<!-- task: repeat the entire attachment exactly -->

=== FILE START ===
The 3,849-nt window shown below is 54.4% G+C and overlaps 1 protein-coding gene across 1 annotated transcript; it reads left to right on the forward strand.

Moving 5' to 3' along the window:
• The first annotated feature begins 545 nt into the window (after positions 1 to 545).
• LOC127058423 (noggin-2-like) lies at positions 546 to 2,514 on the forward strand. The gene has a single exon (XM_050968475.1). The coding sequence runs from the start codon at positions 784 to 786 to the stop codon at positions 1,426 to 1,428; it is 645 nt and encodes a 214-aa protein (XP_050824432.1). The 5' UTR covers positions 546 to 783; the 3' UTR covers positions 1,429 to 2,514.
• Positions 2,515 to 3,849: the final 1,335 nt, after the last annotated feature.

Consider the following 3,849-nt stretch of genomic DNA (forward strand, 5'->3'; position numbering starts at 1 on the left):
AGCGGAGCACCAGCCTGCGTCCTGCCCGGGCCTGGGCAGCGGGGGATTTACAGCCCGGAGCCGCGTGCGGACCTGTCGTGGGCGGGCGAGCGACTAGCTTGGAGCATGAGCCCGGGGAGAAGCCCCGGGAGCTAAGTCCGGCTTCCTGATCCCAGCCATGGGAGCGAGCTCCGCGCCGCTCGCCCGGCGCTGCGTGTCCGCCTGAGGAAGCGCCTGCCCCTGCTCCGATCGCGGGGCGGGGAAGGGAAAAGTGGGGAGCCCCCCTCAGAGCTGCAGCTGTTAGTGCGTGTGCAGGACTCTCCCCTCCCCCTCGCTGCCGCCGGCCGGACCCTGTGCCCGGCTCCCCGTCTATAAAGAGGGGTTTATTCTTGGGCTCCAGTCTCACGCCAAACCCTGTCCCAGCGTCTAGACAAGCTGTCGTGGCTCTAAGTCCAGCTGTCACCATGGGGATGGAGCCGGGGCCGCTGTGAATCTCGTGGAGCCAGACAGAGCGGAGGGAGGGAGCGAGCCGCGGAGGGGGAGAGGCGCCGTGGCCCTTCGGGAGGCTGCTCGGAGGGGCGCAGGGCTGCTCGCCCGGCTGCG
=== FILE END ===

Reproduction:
The 3,849-nt window shown below is 54.4% G+C and overlaps 1 protein-coding gene across 1 annotated transcript; it reads left to right on the forward strand.

Moving 5' to 3' along the window:
• The first annotated feature begins 545 nt into the window (after positions 1 to 545).
• LOC127058423 (noggin-2-like) lies at positions 546 to 2,514 on the forward strand. The gene has a single exon (XM_050968475.1). The coding sequence runs from the start codon at positions 784 to 786 to the stop codon at positions 1,426 to 1,428; it is 645 nt and encodes a 214-aa protein (XP_050824432.1). The 5' UTR covers positions 546 to 783; the 3' UTR covers positions 1,429 to 2,514.
• Positions 2,515 to 3,849: the final 1,335 nt, after the last annotated feature.

Consider the following 3,849-nt stretch of genomic DNA (forward strand, 5'->3'; position numbering starts at 1 on the left):
AGCGGAGCACCAGCCTGCGTCCTGCCCGGGCCTGGGCAGCGGGGGATTTACAGCCCGGAGCCGCGTGCGGACCTGTCGTGGGCGGGCGAGCGACTAGCTTGGAGCATGAGCCCGGGGAGAAGCCCCGGGAGCTAAGTCCGGCTTCCTGATCCCAGCCATGGGAGCGAGCTCCGCGCCGCTCGCCCGGCGCTGCGTGTCCGCCTGAGGAAGCGCCTGCCCCTGCTCCGATCGCGGGGCGGGGAAGGGAAAAGTGGGGAGCCCCCCTCAGAGCTGCAGCTGTTAGTGCGTGTGCAGGACTCTCCCCTCCCCCTCGCTGCCGCCGGCCGGACCCTGTGCCCGGCTCCCCGTCTATAAAGAGGGGTTTATTCTTGGGCTCCAGTCTCACGCCAAACCCTGTCCCAGCGTCTAGACAAGCTGTCGTGGCTCTAAGTCCAGCTGTCACCATGGGGATGGAGCCGGGGCCGCTGTGAATCTCGTGGAGCCAGACAGAGCGGAGGGAGGGAGCGAGCCGCGGAGGGGGAGAGGCGCCGTGGCCCTTCGGGAGGCTGCTCGGAGGGGCGCAGGGCTGCTCGCCCGGCTGCG